By Patrick Marshall

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Man walking in a tunnel making a cell phone call

Agencies showing sudden interest in encrypted comm

Silent Circle, the company that provides end-to-end BYOD encryption, has introduced a Web-based management console to support large deployments of crypto licenses. It was developed largely in response to government demand for a tool to manage enterprisewide licensing, said CEO Mike Janke.

Government was always a primary market for Silent Circle, but the speed of adoption has caught the company by surprise.

“We had no idea that government customers would need a thousand subscriptions,” said Janke, a former Navy SEAL. “We didn’t see any of this coming. We envisioned 10 special ops guys, reporters in Sudan or some individuals around the world.”

Silent Circle’s secure voice, text, mail and video communications have gone in less than a year from being a point-to-point solution to an enterprise tool. There has been strong adoption in the financial industry and with oil companies, but “most of it was from [the Defense Department] and other government agencies,” Janke said.

The company has benefited from current events, particularly recent revelations about the National Security Agency’s surveillance of Internet and telephone communications. Growth, already a strong 100 percent month-over-month, rocketed to 420 percent in the last two-and-a-half weeks. Agencies that were buying 50 subscriptions now are buying hundreds as concerns grow not only about government snooping, but also of government leaking.

Encrypted communications is not new. What Silent Circle has done is make it practical for bring-your-own-device environments by harnessing the computing power of smart phones for crypto key management, cutting the middle man out of the security equation. Keys remain in the hands of the end users rather than a server, eliminating the need for trust in a third party.

Secure peer-to-peer connections with Silent Circle Android and iOS apps use the Zimmermann Real Time Transport Protocol, a crypto key agreement protocol for voice over IP that uses the Diffie-Hellman key exchange and the Secure Real Time Transport Protocol. Encryption is done with NSA Suite B cryptography, a public interoperable set of crypto tools that include the Advanced Encryption Standard, Secure Hash Algorithm 2 and elliptic curve digital signature and key agreement algorithms. The company operates its own network with SIP servers and codecs, but all encryption and security remain on endpoint devices.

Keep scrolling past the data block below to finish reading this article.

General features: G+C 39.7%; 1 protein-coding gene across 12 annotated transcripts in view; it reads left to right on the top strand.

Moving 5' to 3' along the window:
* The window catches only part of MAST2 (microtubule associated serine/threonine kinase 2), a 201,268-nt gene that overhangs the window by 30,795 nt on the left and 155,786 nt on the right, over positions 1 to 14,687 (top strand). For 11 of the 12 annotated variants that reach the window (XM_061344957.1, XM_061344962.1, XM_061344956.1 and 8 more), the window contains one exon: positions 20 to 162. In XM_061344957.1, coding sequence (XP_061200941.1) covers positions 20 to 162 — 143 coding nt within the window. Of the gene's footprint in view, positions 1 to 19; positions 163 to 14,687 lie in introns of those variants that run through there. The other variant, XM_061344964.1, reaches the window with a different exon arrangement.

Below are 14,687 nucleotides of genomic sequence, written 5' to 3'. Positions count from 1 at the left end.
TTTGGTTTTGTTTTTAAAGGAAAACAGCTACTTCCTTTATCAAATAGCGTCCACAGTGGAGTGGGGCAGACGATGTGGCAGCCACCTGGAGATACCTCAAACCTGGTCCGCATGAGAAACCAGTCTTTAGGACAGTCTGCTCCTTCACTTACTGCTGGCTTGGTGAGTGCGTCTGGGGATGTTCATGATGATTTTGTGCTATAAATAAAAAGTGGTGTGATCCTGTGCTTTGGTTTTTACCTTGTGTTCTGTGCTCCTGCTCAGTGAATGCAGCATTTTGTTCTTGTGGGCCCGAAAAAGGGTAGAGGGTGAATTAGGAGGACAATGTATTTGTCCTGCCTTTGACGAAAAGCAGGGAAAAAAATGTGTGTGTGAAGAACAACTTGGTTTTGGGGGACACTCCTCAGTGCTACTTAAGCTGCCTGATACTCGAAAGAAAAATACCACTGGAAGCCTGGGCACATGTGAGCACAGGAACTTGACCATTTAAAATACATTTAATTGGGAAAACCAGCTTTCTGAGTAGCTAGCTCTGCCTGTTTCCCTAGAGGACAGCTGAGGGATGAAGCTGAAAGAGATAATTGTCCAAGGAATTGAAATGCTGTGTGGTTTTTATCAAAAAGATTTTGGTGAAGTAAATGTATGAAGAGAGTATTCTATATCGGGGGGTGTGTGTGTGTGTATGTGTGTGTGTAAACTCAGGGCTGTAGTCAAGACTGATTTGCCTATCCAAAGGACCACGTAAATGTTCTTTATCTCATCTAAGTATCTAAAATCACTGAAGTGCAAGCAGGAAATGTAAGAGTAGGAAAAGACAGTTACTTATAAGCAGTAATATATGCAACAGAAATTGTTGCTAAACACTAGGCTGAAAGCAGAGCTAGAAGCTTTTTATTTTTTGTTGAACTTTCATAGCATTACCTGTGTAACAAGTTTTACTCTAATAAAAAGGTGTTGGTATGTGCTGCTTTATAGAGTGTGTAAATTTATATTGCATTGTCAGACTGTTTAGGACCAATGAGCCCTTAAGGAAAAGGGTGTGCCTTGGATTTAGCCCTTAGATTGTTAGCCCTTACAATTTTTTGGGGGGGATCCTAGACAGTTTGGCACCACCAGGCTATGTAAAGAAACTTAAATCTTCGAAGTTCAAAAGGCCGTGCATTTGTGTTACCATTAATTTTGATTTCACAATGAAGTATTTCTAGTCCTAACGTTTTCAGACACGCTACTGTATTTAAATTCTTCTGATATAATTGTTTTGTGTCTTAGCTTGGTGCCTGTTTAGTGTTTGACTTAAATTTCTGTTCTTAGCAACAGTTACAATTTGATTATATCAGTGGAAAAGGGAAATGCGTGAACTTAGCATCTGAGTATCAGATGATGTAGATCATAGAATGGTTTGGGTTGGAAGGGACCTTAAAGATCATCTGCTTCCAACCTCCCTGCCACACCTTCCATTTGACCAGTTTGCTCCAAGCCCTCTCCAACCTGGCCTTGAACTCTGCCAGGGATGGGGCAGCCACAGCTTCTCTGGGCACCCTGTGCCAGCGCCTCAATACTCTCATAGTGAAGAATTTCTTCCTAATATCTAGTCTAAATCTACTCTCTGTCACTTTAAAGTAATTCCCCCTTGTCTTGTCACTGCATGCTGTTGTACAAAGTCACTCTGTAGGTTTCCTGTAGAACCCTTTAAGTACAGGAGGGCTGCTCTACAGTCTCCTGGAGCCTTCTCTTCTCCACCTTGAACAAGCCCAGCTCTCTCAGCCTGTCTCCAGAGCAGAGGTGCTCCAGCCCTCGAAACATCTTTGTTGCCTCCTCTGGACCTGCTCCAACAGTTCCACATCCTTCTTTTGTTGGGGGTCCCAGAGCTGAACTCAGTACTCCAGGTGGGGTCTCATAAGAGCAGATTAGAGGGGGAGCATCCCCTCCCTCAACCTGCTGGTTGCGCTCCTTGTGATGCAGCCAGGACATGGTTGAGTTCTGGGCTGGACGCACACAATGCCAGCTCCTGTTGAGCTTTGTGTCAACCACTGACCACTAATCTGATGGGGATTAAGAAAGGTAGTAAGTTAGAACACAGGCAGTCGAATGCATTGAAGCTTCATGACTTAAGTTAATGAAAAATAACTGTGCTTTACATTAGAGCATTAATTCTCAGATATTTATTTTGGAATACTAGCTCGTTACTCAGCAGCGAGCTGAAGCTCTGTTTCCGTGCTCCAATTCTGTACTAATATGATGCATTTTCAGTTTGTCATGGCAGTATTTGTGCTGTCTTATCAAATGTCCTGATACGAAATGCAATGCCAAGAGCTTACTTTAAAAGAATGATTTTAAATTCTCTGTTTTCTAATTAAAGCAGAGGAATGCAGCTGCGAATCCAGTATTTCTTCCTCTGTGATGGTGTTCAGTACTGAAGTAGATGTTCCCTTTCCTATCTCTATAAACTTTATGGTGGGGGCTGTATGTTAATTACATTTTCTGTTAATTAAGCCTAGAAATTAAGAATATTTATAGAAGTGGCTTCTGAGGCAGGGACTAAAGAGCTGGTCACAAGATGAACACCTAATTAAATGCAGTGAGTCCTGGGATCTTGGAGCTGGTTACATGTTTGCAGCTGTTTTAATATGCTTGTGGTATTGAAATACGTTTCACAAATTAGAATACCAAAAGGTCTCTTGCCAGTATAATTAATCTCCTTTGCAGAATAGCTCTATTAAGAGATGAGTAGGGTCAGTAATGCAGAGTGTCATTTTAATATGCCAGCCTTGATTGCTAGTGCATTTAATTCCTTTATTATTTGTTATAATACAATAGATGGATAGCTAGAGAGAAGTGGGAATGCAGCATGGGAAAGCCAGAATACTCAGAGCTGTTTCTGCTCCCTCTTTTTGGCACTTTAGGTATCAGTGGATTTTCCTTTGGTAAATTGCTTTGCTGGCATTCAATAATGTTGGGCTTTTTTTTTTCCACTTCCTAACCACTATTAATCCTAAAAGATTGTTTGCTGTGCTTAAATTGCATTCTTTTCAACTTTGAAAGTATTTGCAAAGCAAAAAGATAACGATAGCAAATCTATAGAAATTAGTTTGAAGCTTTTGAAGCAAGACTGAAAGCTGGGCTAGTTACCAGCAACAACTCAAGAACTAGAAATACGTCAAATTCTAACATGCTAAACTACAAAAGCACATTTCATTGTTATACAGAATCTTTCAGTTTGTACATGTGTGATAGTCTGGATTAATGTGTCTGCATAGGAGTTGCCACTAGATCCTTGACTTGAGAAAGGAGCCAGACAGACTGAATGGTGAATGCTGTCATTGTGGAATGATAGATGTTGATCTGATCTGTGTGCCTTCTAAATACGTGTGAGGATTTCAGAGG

Just 35 percent of the company’s business is in North America, with the rest of it off-shore in countries where security has long been a bigger issue than here. “We look at things in a bit of a bubble here compared to the rest of the world,” Janke said. People in Europe and Asia not only have to worry about NSA snooping, but also about their own intelligence agencies.

Although it is available in time to take advantage of the post-PRISM boom in secure communications, the new console was in the works well before the NSA leaks. “It took five months for our team to create this,” Janke said, primarily because of the security required for the portal. The console is a business management tool only and has nothing to do with encryption. It does not hold or manage keys and does not have access to message content. “It in no way, shape or form touches the technology.”

Despite the unexpected growth, Janke said Silent Circle is holding to its course for releasing new products this year, several of which, requested by government customers, now are in beta. These include encrypted file transfer from desktops, secure video conference calling and encrypted voice mail.

Posted by William Jackson on Jun 28, 2013 at 9:41 AM


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